Banks ultimately need autonomy 

Banks, it is often said, are the fulcrum of a robust economy. Healthy banks are an essential prerequisite for placing the economy on a higher growth orbit. The banking scene in India, however, presents an absolutely scary picture. A combination of factors ranging from poor credit appraisal to political interference and mismanagement by borrowers have conspired to push the banking industry into a messy cobweb. Bank after bank, especially the government-owned, has come out with poor third-quarter results. The stressed assets (comprising gross non-performing assets plus written-off assets and restructured assets) account for 14.1 per cent of total bank loans as of September 2015, up from 13.6 per cent in March 2015. For public sector banks, the stressed assets were in the vicinity of 17 per cent at the end of September, while the figure for private sector banks stood at 6.7 per cent. The rising stress level, or increase in bad loans, has yielded a twin fallout — of declining profitability at banks and poor credit disbursal. The double effect is already telling on the economy in various ways. For long, banks have either managed to, or rather been allowed to, keep the stress invisible, giving the outside world very little clue as to the happenings inside the industry. The Reserve Bank of India under Raghuram Rajan’s stewardship, however, has decided to clean up banks’ books rather than letting them camouflage the real picture. “There are two polar approaches to loan stress,” he said at the CII Banking Summit in Mumbai this week. “One is to apply band-aids to keep the loan current, and hope that time and growth will set the project back on track. Sometimes this works. But most of the time, the low growth that precipitated the stress persists. The fresh lending intended to keep the original loan current grows. Facing large and potentially un-payable debt, the promoter loses interest, does little to fix existing problems, and the project goes into further losses.” Indeed, legacy problems should be given a burial, and should not be allowed to persist. So hinting, Dr. Rajan articulated the need for surgical action to retrieve the health of the industry.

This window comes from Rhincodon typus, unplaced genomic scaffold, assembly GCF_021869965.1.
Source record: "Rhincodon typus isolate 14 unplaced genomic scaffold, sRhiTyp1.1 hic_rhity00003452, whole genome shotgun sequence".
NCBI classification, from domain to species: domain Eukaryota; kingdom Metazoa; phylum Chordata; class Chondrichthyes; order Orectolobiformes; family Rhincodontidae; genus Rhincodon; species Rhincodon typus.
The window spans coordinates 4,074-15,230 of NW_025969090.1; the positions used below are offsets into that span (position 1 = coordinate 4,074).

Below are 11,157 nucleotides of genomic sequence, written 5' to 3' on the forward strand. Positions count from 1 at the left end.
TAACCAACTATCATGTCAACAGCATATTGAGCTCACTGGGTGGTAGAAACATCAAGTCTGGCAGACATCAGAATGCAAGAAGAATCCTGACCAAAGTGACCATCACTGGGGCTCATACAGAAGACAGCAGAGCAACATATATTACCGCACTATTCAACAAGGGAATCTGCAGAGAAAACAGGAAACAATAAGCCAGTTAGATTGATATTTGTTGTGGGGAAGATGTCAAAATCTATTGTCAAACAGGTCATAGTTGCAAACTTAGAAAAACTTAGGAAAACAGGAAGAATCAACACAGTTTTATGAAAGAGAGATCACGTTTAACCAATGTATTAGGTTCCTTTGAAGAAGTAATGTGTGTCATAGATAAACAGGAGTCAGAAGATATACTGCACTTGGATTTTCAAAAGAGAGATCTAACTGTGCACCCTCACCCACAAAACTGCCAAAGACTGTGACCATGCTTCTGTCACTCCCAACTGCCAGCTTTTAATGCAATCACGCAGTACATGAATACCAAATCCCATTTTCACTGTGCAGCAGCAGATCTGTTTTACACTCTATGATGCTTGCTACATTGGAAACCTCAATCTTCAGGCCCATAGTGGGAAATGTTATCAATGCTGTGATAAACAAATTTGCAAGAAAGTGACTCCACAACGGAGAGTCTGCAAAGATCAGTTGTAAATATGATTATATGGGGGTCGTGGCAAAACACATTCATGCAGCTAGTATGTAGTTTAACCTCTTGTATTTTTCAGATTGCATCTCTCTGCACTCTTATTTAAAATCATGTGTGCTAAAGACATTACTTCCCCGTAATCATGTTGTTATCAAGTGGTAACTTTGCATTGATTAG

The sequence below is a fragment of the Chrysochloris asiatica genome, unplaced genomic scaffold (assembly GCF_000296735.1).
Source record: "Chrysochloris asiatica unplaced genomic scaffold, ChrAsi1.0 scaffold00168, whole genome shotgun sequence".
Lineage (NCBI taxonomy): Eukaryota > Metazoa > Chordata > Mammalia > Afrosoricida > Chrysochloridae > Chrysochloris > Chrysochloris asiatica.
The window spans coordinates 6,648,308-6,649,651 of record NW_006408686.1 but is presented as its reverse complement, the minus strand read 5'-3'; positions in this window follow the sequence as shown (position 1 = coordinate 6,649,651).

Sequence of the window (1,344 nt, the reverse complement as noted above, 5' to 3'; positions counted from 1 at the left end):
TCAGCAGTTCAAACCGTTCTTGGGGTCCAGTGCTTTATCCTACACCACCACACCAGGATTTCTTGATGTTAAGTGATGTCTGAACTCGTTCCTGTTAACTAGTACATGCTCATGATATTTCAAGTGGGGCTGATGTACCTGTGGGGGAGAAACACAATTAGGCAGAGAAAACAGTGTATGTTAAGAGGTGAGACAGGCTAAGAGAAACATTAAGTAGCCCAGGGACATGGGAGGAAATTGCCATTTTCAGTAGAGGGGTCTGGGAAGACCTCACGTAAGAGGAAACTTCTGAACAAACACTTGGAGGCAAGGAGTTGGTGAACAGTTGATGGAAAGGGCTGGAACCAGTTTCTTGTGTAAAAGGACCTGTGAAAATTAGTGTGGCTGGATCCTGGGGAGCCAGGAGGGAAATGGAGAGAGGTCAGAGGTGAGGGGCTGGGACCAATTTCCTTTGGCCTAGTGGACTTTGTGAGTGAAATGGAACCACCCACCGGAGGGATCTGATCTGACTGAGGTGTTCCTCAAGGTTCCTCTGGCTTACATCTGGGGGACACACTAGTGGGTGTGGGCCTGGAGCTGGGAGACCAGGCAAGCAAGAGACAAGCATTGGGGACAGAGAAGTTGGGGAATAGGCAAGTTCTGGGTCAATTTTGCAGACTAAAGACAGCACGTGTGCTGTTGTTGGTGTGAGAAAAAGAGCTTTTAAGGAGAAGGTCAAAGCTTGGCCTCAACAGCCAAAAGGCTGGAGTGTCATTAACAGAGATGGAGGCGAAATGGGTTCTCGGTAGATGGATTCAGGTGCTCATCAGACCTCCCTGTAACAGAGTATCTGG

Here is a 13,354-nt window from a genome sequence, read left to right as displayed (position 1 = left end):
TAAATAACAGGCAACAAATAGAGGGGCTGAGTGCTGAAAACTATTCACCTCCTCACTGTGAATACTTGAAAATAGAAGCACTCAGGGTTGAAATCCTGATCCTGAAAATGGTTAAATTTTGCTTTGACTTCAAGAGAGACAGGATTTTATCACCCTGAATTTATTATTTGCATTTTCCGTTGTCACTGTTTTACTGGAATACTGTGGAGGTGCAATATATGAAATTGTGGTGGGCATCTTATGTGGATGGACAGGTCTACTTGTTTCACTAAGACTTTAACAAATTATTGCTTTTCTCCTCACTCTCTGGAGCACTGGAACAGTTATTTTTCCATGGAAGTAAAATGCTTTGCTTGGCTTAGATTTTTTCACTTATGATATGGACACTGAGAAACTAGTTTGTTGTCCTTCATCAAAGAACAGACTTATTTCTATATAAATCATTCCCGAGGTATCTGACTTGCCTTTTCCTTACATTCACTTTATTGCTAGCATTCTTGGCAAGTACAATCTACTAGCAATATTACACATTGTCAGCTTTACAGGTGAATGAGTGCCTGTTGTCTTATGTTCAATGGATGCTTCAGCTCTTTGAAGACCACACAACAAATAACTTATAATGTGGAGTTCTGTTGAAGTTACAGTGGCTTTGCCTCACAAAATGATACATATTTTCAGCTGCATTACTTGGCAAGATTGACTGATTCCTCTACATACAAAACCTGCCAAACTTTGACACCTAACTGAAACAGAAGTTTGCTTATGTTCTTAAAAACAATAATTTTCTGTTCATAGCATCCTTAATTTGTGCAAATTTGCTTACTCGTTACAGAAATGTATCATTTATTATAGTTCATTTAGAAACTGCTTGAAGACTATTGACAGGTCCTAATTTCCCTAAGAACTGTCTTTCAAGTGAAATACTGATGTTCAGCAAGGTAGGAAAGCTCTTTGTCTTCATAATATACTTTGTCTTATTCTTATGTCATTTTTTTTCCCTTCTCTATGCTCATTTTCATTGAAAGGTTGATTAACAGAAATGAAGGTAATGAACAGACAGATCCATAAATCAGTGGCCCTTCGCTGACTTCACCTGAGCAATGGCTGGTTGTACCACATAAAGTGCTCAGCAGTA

Forcing banks to recognise a problem is one thing, and finding a viable long-term solution to it is quite another. That requires not just holistic thinking but an out-of-the-box approach as well, especially in the evolving global context. A meaningful fix can happen only if banks are given functional autonomy at various levels. Restricted freedom inevitably leads to a blame game, making it even more difficult to fix responsibility. The concept of arm’s- length relationship especially needs to be clearly defined and implemented in letter and spirit in the banking industry. It is not just about how much money the Central government will freshly pump into stressed banks. The litmus test for the government lies in its ability, and capacity, to let go of control. The banking system indeed needs a change in the way it is managed